To Moose Jaw

Oh man, what an awesome day that was. I decided last night that I would do the 35 or so km to Moose Jaw today and spend the rest of the day here. So I slept in, had a leisurely morning and hit the road at about 10.
The wind was not in my favour, which was not so much fun, but I was still able to maintain a decent pace. The road is finally starting to level out, and become what I thought the prairies are. A few km in I saw some cyclists heading west so I pulled over to have a chat. That’s how I met Guillaume and Virginie, a couple from France cycling from Quebec to Vancouver. Thank goodness that I was able to recall some of my French, because we were actually able to have a decent conversation. They were delightful people.
I pulled into my campsite in Moose Jaw at about 12:30, and set up my stuff. I had a pair of socks from a couple of days ago when I got caught in the rain that still had not had a chance to dry properly, so I left them out in the sun. They were really starting to smell. Then I went into town, got some lunch, and got my ticket for the tunnel tour. Moose Jaw has some underground tunnels that originally helped workers service the steam heating of many of the city’s buildings, but were later likely used by Al Capone during American prohibition.
I had first read about the tour of the tunnels in Moose Jaw in my guide book a few months ago, and ever since I have been looking forward to it. I don’t know why! I dislike guided tours and tourist traps, but I couldn’t help but want to do this. When I got my ticket I saw the board out front, which had a photo and description of each member of the cast. That’s right, cast. This was to be a theatrical production. And oh my goodness, was it ever theatrical.
The tour group, which consisted of 3 retired couples, one slightly younger couple, and me, were led across the street by some poor kid forced to wear dress pants and suspenders…they were not worn ironically, but for the minimum wage I’m sure he received. We were then left alone in a room above a cafe (not sure how the location was decided) across the street, where we were told our guide would meet us in a moment. I’ve gotta hand it to the university and college students and grads working at that job – they sure are earning every penny they make. Through humiliation.
A twenty-something girl in a flapper dress with a boa and feather in her hair, and red lipstick in a quantity normally reserved for the stage, burst through the door and introduced herself as our guide. I was instantly taken with the hilariousness of this.
She began as herself, asking us to turn our cameras and cell phones off. Then, with a deep breath, she became the character of Miss Fanny, a woman who ran a bar in Moose Jaw during prohibition. This took balls, as she was really just standing in a room above a cafe, in a silly costume, in front of a group of strangers, and had been talking to us in a normal voice only a moment before.
Her accent, I suppose, was meant to be from Chicago, although who knows. She led us through a door into a large room set up as a bar, with 3 humanesque robots – one was playing the piano, one was a bartender, and one was passed out at a table with drinks in front of him. She began interacting with these robots as if they were in a scene in a play. Whose idea was this? I guess hiring minimum wage actors costs more in the long run than these robots? They did not factor in the level of creepiness.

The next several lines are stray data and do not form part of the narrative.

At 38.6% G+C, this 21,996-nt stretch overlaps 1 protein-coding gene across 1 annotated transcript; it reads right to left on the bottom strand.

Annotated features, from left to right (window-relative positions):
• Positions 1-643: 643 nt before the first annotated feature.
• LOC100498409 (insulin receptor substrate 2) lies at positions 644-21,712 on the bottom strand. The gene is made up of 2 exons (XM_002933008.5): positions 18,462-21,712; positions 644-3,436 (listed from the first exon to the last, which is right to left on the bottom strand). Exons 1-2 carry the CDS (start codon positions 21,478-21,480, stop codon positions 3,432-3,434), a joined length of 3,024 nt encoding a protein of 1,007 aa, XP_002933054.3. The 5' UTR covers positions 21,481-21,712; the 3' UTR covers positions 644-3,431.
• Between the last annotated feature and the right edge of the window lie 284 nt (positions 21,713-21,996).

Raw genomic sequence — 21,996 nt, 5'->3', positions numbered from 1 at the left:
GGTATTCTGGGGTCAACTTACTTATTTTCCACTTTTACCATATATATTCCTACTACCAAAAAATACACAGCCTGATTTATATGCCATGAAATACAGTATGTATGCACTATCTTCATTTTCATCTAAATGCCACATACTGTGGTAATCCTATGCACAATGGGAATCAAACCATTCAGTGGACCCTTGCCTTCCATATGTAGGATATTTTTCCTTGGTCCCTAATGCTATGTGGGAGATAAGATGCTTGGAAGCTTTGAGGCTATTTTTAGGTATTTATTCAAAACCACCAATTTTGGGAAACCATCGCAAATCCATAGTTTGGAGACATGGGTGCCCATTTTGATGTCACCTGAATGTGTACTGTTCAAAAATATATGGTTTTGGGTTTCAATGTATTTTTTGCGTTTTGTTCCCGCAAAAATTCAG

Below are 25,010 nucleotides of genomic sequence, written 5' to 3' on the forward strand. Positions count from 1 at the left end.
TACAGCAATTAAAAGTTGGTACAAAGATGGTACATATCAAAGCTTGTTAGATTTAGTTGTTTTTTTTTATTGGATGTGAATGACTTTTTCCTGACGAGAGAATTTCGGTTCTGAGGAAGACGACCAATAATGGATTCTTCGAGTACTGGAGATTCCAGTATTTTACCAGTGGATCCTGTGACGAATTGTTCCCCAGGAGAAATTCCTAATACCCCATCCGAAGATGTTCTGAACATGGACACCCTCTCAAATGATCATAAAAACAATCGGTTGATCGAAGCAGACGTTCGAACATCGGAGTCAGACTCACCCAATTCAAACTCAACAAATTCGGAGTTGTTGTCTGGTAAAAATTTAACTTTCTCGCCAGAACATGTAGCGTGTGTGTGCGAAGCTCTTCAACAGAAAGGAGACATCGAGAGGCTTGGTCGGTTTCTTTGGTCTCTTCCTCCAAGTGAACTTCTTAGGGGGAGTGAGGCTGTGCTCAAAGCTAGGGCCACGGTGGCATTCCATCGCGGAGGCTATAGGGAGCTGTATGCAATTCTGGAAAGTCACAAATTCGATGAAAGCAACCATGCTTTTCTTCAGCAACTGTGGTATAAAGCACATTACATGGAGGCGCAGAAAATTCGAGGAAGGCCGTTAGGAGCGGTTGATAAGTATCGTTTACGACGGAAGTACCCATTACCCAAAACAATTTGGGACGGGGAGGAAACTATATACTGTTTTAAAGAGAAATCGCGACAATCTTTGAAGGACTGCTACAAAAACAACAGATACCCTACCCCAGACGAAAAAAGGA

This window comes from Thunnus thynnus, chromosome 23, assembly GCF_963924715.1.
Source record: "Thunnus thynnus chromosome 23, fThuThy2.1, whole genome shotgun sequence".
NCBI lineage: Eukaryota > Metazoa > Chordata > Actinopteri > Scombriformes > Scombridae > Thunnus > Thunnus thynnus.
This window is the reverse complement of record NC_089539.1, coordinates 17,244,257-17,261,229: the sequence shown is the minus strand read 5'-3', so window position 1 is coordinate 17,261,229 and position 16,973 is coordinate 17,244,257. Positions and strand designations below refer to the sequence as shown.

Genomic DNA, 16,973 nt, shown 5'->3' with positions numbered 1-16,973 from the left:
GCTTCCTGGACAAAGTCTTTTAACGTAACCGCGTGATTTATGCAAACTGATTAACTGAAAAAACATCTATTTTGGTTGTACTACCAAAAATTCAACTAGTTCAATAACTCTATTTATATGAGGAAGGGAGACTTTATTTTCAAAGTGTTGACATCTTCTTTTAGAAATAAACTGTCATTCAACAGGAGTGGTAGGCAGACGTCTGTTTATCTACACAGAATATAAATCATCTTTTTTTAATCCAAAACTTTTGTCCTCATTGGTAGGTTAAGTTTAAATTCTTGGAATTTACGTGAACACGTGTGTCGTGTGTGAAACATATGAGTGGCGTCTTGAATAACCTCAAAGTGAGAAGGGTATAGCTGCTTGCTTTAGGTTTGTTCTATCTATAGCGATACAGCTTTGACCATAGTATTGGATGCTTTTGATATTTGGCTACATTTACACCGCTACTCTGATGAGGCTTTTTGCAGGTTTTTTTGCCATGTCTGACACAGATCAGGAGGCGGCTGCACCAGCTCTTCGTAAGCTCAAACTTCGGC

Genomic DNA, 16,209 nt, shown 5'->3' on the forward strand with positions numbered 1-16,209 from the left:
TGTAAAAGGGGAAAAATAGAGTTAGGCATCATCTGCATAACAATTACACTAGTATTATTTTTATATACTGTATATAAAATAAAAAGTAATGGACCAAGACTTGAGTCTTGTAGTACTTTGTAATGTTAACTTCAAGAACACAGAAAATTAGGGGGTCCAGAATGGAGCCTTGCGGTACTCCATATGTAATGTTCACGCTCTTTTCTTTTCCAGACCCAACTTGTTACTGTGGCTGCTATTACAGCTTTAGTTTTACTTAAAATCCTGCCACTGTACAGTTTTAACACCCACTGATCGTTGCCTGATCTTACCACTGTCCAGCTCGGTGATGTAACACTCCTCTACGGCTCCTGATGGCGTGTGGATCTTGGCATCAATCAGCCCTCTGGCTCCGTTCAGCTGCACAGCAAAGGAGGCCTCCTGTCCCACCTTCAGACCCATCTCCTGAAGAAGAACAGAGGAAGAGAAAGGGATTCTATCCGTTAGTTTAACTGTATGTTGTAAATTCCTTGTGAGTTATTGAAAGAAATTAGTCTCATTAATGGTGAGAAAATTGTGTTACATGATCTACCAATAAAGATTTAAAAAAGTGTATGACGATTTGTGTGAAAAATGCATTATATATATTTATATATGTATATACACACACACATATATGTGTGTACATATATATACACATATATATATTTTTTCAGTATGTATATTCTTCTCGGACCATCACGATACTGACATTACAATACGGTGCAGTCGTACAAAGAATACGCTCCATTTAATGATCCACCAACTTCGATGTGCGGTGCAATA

We were then directed to a screen in the bar, which showed a brief film about Al Capone and prohibition, narrated by the ever creepier bartender robot. It was informative, but easily could have been told by a live person.
When the clip was over Miss Fanny kept us moving through a few other rooms, furnished as if they were Al Capone’s office and bedroom. The actress did a decent job with what she had been given, but it was some weak material. The retirees ate it up.
We were then taken down a staircase into some underground rooms and tunnels where we were introduced to the character of Gus, played by another theatre grad. This actor was actually fantastic. He was calm and confident, had a believable New York accent, and smoothly interacted with the audience. He led us through some more tunnels and gave the rest of the tour, which was pretty good.
However, the most awkward part was saved for the end. At the very end, “Gus” said he wanted to introduce us to his good friend. He then removed his fedora and introduced himself as an actor. I’m pretty sure I saw that exact thing play out in an episode of the Simpsons. (“You may remember me from such films as…”)
The tunnel tour was everything I hoped it would be and more.
I was walking toward by bike when I ran into some fellow cyclists. Scott, who I met yesterday, and Asakaya from Japan were chatting in the sidewalk. I had run into Asakaya a couple of times in the past few days. Long story short, it is Asakaya’s 71st birthday. This guy is cycling from Vancouver to Toronto at the age of 71. Puts me to shame.
We went out for dinner at a terrible Chinese food restaurant (the restaurant selection in Moose Jaw is limited) and Asakaya ordered beer and wine for everyone. For the record, Asakaya is how I remember his name, but may not necessarily be correct. It was a blast and we all had a great time.
I came back to my campsite, prepared stuff for lunch tomorrow (shocker!) and took a hot shower (under the strongest shower head I’ve ever used). Now I’m off to bed in beautiful, warm, dry Moose Jaw. Lucky me.

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